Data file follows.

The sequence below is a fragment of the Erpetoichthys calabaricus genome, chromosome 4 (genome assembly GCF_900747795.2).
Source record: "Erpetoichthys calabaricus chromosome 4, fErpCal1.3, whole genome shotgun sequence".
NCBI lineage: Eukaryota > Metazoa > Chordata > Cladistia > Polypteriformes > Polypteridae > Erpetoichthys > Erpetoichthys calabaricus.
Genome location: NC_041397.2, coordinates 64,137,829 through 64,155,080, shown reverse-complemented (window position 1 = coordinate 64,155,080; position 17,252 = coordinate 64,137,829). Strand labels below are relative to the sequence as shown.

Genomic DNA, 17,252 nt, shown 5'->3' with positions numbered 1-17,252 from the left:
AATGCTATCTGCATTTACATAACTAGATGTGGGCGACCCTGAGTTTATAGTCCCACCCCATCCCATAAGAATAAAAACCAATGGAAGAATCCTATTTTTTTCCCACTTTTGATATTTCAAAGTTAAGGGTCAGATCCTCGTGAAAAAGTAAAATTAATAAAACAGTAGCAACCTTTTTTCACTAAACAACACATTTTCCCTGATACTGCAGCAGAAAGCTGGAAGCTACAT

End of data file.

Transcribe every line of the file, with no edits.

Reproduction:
The sequence below is a fragment of the Erpetoichthys calabaricus genome, chromosome 4 (genome assembly GCF_900747795.2).
Source record: "Erpetoichthys calabaricus chromosome 4, fErpCal1.3, whole genome shotgun sequence".
NCBI lineage: Eukaryota > Metazoa > Chordata > Cladistia > Polypteriformes > Polypteridae > Erpetoichthys > Erpetoichthys calabaricus.
Genome location: NC_041397.2, coordinates 64,137,829 through 64,155,080, shown reverse-complemented (window position 1 = coordinate 64,155,080; position 17,252 = coordinate 64,137,829). Strand labels below are relative to the sequence as shown.

Genomic DNA, 17,252 nt, shown 5'->3' with positions numbered 1-17,252 from the left:
AATGCTATCTGCATTTACATAACTAGATGTGGGCGACCCTGAGTTTATAGTCCCACCCCATCCCATAAGAATAAAAACCAATGGAAGAATCCTATTTTTTTCCCACTTTTGATATTTCAAAGTTAAGGGTCAGATCCTCGTGAAAAAGTAAAATTAATAAAACAGTAGCAACCTTTTTTCACTAAACAACACATTTTCCCTGATACTGCAGCAGAAAGCTGGAAGCTACAT